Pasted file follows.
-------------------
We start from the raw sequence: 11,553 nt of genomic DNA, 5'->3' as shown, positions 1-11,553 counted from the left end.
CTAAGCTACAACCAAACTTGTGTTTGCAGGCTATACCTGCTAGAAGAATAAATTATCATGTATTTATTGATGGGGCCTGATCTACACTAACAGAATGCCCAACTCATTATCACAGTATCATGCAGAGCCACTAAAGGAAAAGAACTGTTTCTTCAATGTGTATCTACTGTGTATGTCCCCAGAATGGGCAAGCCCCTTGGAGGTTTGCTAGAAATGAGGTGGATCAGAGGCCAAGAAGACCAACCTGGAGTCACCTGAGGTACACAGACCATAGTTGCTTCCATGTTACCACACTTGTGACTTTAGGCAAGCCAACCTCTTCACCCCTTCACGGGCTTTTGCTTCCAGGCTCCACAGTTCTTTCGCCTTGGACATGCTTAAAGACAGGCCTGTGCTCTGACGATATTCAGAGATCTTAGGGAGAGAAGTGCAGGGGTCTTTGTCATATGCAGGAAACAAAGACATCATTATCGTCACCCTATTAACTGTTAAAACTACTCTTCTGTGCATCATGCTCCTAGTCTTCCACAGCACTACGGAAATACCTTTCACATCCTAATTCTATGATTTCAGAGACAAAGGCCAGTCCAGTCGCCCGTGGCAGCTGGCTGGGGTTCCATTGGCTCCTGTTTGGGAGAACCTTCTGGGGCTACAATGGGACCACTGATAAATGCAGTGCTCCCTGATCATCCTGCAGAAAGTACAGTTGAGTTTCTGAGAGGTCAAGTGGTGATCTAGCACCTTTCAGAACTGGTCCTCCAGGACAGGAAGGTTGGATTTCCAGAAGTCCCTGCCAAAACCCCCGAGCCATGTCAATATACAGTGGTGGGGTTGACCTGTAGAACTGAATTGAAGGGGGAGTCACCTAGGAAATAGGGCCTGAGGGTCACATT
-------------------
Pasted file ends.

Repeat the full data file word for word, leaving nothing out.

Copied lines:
We start from the raw sequence: 11,553 nt of genomic DNA, 5'->3' as shown, positions 1-11,553 counted from the left end.
CTAAGCTACAACCAAACTTGTGTTTGCAGGCTATACCTGCTAGAAGAATAAATTATCATGTATTTATTGATGGGGCCTGATCTACACTAACAGAATGCCCAACTCATTATCACAGTATCATGCAGAGCCACTAAAGGAAAAGAACTGTTTCTTCAATGTGTATCTACTGTGTATGTCCCCAGAATGGGCAAGCCCCTTGGAGGTTTGCTAGAAATGAGGTGGATCAGAGGCCAAGAAGACCAACCTGGAGTCACCTGAGGTACACAGACCATAGTTGCTTCCATGTTACCACACTTGTGACTTTAGGCAAGCCAACCTCTTCACCCCTTCACGGGCTTTTGCTTCCAGGCTCCACAGTTCTTTCGCCTTGGACATGCTTAAAGACAGGCCTGTGCTCTGACGATATTCAGAGATCTTAGGGAGAGAAGTGCAGGGGTCTTTGTCATATGCAGGAAACAAAGACATCATTATCGTCACCCTATTAACTGTTAAAACTACTCTTCTGTGCATCATGCTCCTAGTCTTCCACAGCACTACGGAAATACCTTTCACATCCTAATTCTATGATTTCAGAGACAAAGGCCAGTCCAGTCGCCCGTGGCAGCTGGCTGGGGTTCCATTGGCTCCTGTTTGGGAGAACCTTCTGGGGCTACAATGGGACCACTGATAAATGCAGTGCTCCCTGATCATCCTGCAGAAAGTACAGTTGAGTTTCTGAGAGGTCAAGTGGTGATCTAGCACCTTTCAGAACTGGTCCTCCAGGACAGGAAGGTTGGATTTCCAGAAGTCCCTGCCAAAACCCCCGAGCCATGTCAATATACAGTGGTGGGGTTGACCTGTAGAACTGAATTGAAGGGGGAGTCACCTAGGAAATAGGGCCTGAGGGTCACATT